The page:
Miracle Man (The X-Files)

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"Miracle Man"
The X-Files episode
Episode no. Season 1
Episode 18
Directed by Michael Lange
Written by Chris Carter
Howard Gordon
Production code 1X17
Original air date March 18, 1994
Guest actors
Episode chronology
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List of The X-Files episodes

"Miracle Man" is the eighteenth episode of the first season of the American science fiction television series The X-Files. It premiered on the Fox network on March 18, 1994. It was written by Howard Gordon and series creator Chris Carter, directed by Michael Lange, and featured guest appearances by R. D. Call and Scott Bairstow. The episode is a "Monster-of-the-Week" story, unconnected to the series' wider mythology. "Miracle Man" earned a Nielsen household rating of 7.5, being watched by 7.1 million households in its initial broadcast; and received mixed reviews from critics.

The show centers on FBI special agents Fox Mulder (David Duchovny) and Dana Scully (Gillian Anderson) who work on cases linked to the paranormal, called X-Files. When Mulder and Scully receive a video tape of a faith healer whose latest patient died mysteriously, the agents come to believe the healer's ministry may be covering up several murders.

"Miracle Man" was the first episode of The X-Files written by Howard Gordon without the aid of his long-term collaborator Alex Gansa. Chris Carter helped Gordon flesh out the details of the episode. Exterior shots for the episode were filmed on location in Steveston, British Columbia—a location which had previously been used in the earlier first season episode "Gender Bender".

Plot[edit]

In 1983, a young boy, Samuel Hartley, appears at the scene of a car accident and pushes his way past an emergency crew. He opens a body bag and commands the severely burnt cadaver inside to "rise up and heal." Samuel's father, Calvin, convinces a fireman to let him continue. The body inside the bag comes alive, grabbing Samuel's hand.

Ten years later, Dana Scully shows Fox Mulder a videotape of a religious service led by the now-grown Samuel, who has become an evangelical faith healer for a ministry run by Calvin. The video shows a supposed healing which later left the follower dead. The agents travel to Clarksville, Tennessee, where they attend a service featuring an enthusiastic sermon by Leonard Vance, the man whom Samuel raised from the dead a decade earlier. The agents learn from Calvin that Samuel has gone missing.

Samuel eventually turns up drunk at a local bar, his faith shaken by the death. He is taken into custody. The agents doubt his ability, but he is able to convince Mulder that he knows the latter has lost a sister—Samantha—at a young age. Mulder has been seeing visions of Samantha, and continues to see them. At Samuel's bail hearing, the courtroom fills with a swarm of locusts, allowing him to escape.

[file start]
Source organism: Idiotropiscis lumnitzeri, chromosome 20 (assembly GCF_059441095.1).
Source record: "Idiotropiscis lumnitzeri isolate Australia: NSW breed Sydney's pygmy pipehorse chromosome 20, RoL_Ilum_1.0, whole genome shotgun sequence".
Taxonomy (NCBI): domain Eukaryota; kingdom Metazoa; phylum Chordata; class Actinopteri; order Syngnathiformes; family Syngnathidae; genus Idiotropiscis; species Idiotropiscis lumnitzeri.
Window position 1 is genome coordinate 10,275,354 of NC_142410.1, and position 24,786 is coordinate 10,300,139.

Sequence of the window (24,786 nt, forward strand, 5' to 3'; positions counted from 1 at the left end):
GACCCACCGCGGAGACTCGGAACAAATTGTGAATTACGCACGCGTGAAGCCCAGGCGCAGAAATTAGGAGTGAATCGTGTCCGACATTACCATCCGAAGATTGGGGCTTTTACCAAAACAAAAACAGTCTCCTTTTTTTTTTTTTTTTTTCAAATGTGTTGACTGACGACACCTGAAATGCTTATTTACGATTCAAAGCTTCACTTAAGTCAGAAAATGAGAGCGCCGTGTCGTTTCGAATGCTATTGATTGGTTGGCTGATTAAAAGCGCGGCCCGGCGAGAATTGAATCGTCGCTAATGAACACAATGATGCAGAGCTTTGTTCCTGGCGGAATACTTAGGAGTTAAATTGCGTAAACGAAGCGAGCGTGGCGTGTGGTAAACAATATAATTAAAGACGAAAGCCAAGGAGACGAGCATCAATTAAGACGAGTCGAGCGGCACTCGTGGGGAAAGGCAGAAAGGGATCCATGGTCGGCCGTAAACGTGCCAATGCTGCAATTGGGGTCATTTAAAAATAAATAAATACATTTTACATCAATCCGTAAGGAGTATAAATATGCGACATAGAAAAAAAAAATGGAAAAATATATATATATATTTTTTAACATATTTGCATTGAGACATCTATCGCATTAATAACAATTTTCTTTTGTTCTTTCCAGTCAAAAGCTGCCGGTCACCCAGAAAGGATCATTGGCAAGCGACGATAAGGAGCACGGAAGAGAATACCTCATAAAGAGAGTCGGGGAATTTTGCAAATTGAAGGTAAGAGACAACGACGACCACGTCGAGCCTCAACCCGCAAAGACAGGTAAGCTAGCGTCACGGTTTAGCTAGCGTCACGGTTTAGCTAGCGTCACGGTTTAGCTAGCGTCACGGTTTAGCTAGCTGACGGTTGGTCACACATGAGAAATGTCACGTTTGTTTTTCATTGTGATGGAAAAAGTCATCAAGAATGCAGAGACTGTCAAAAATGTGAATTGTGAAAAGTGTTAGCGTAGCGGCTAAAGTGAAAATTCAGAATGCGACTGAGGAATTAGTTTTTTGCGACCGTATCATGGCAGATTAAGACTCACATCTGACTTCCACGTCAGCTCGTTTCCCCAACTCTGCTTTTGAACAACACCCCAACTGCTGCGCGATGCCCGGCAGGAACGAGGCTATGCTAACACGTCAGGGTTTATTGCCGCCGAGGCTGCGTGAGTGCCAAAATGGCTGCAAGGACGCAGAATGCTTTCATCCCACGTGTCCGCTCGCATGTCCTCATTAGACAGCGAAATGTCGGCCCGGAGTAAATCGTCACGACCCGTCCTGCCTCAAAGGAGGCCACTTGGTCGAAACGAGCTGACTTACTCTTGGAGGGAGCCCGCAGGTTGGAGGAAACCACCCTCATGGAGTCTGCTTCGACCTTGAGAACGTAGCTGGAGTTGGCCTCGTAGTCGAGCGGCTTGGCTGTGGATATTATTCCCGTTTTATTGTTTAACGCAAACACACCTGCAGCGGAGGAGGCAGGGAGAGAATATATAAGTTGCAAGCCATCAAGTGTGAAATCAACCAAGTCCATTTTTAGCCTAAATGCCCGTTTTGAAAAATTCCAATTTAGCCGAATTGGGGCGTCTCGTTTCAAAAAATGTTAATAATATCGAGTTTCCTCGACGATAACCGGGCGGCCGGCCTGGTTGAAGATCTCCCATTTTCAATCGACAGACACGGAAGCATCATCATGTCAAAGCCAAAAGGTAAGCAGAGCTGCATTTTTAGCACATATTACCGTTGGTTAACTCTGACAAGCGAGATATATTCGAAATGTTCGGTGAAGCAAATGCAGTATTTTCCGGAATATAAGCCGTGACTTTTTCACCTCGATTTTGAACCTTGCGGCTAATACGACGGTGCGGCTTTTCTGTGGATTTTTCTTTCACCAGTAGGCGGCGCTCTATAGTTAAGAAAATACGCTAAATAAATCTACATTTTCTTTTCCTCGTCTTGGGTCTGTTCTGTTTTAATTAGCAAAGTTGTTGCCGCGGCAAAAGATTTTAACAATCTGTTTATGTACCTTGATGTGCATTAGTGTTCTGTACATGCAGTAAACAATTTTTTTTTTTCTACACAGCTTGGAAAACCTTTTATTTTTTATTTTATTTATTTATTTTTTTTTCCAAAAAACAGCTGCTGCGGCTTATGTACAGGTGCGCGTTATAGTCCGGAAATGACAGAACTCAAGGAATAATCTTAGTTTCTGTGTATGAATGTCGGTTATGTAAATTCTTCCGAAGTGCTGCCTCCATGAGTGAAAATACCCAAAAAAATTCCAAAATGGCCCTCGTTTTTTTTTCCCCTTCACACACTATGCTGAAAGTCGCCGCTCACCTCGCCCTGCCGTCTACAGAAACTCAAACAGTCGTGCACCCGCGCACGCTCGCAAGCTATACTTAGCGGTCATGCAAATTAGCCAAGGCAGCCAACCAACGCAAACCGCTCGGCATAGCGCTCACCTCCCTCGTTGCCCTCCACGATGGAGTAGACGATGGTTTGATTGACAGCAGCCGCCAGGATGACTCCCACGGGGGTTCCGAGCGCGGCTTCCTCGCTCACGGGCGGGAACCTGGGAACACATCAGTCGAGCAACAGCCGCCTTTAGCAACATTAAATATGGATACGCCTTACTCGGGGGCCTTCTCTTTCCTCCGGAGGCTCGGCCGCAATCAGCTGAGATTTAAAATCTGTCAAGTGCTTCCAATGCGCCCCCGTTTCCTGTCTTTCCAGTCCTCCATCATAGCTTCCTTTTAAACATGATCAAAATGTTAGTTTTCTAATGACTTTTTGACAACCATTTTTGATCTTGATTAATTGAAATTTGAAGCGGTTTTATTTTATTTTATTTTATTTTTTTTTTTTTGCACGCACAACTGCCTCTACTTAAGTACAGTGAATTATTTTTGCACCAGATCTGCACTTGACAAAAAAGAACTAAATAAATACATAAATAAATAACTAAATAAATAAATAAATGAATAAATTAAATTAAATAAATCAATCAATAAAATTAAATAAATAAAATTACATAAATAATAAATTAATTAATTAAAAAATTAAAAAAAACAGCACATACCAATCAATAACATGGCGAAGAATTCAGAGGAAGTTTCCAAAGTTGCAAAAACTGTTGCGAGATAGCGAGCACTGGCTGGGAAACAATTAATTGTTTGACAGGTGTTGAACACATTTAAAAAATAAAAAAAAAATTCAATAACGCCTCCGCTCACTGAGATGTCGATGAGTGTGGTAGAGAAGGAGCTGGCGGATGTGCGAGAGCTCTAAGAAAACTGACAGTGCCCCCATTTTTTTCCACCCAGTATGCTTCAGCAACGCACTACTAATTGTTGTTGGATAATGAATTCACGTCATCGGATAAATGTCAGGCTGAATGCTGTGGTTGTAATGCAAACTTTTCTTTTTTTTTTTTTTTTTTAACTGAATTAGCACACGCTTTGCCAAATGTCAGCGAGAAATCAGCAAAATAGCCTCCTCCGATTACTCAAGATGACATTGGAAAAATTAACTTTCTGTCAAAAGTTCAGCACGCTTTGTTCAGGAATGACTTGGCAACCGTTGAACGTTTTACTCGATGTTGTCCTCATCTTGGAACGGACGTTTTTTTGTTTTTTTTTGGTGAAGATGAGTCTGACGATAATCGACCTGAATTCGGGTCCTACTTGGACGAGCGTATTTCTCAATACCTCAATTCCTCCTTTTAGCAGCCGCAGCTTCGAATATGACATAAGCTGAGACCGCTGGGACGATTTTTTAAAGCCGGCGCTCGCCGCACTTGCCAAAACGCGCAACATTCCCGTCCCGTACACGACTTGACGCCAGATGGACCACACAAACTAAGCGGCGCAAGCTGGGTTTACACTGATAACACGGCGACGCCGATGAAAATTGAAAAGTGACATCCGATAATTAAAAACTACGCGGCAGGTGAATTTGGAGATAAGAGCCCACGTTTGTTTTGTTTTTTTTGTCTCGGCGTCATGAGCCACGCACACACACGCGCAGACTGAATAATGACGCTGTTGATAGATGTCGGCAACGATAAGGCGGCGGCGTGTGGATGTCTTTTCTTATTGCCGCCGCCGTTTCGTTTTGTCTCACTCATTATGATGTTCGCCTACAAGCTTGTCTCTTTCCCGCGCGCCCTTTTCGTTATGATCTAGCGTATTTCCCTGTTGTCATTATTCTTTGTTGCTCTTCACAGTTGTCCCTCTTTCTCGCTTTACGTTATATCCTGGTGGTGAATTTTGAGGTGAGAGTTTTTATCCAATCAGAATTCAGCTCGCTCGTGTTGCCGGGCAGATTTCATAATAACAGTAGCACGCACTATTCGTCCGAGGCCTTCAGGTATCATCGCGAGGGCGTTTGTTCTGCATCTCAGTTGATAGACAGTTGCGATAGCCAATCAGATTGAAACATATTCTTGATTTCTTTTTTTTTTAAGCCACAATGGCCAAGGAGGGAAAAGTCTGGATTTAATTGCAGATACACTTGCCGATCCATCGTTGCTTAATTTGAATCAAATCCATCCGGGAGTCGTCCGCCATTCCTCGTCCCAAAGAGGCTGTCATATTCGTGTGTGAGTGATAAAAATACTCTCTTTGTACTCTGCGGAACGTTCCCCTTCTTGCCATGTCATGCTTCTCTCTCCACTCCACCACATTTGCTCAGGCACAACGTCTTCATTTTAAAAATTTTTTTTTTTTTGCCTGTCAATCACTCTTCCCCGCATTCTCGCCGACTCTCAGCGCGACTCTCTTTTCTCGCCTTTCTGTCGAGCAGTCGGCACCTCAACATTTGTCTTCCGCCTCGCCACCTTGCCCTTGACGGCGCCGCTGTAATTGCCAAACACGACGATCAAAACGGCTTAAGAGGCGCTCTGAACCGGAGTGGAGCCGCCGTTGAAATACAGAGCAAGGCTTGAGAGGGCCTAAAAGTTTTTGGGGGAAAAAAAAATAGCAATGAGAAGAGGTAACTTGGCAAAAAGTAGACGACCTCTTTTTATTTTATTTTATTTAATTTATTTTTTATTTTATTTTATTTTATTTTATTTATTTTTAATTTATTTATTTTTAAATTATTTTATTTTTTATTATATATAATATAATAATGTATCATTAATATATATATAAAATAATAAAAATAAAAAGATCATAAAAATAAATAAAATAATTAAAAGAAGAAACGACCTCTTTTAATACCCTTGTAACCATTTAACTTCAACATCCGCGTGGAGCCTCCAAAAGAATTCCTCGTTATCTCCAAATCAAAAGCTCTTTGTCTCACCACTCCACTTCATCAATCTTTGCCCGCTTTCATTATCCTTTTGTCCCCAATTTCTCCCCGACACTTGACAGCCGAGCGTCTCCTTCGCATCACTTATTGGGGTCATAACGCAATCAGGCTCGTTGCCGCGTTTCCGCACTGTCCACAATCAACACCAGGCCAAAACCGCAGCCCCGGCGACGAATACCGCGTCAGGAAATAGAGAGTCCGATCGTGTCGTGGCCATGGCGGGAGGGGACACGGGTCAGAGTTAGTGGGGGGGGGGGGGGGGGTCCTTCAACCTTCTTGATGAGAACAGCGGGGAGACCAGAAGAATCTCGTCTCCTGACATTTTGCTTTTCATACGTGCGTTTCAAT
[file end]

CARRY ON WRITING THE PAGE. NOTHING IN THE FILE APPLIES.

Once he is released, Samuel returns to his ministry and attempts to heal a woman in a wheelchair. However, she suffers a seizure and dies, which leads to Samuel's second arrest. An autopsy reveals the woman died of cyanide poisoning, whilst Mulder and Scully find evidence that the swarm of locusts, which were actually common grasshoppers, was guided by someone to the courtroom through the building's ventilation system. Mulder believes Samuel to be innocent. However, the local sheriff, Maurice Daniel, allows two of his men to fatally beat Samuel in his cell.

At his home, Vance is confronted by a ghostly vision of Samuel, who accuses him of betraying the church and perpetrating the murders. Vance confesses and blames his bitterness at having been resurrected with such a scarred and deformed visage. Mulder and Scully, who have been able to trace a large purchase of grasshoppers to Vance, arrive to find the man dying of cyanide poisoning from his own glass of water. He confesses to the agents before falling dead.

As the agents prepare to finish work on the case, they receive a phone call to say that Samuel's body has gone missing from the morgue, and witnesses have seen him walking around, badly bruised. Meanwhile, Sheriff Daniels is arrested by one of his deputies for questioning by the district attorney over Samuel's death. As Mulder and Scully leave Tennessee, Samuel's ministry closes down, and Mulder sees one last vision of his missing sister before he gets into his car.

Production[edit]

"Miracle Man" was the first episode of The X-Files written by Howard Gordon without the aid of his long-term collaborator Alex Gansa.[1] The pair had worked on several other series before The X-Files,[1] and had also contributed the episodes "Conduit",[2] "Ghost in the Machine",[3] "Fallen Angel"[4] and "Lazarus"[5] to the series so far. Series creator Chris Carter recalls being asked to collaborate on the episode, saying "Howard came to my house, and said, 'Help me out,' so we went to my living room and put up this bulletin board and in a matter of hours we came up with this story".[6] Originally the script had called for more overt religious imagery, though censors at Fox objected to depictions of faith healer Samuel being beaten to death whilst in a cruciform pose, leading to scenes being cut.[7]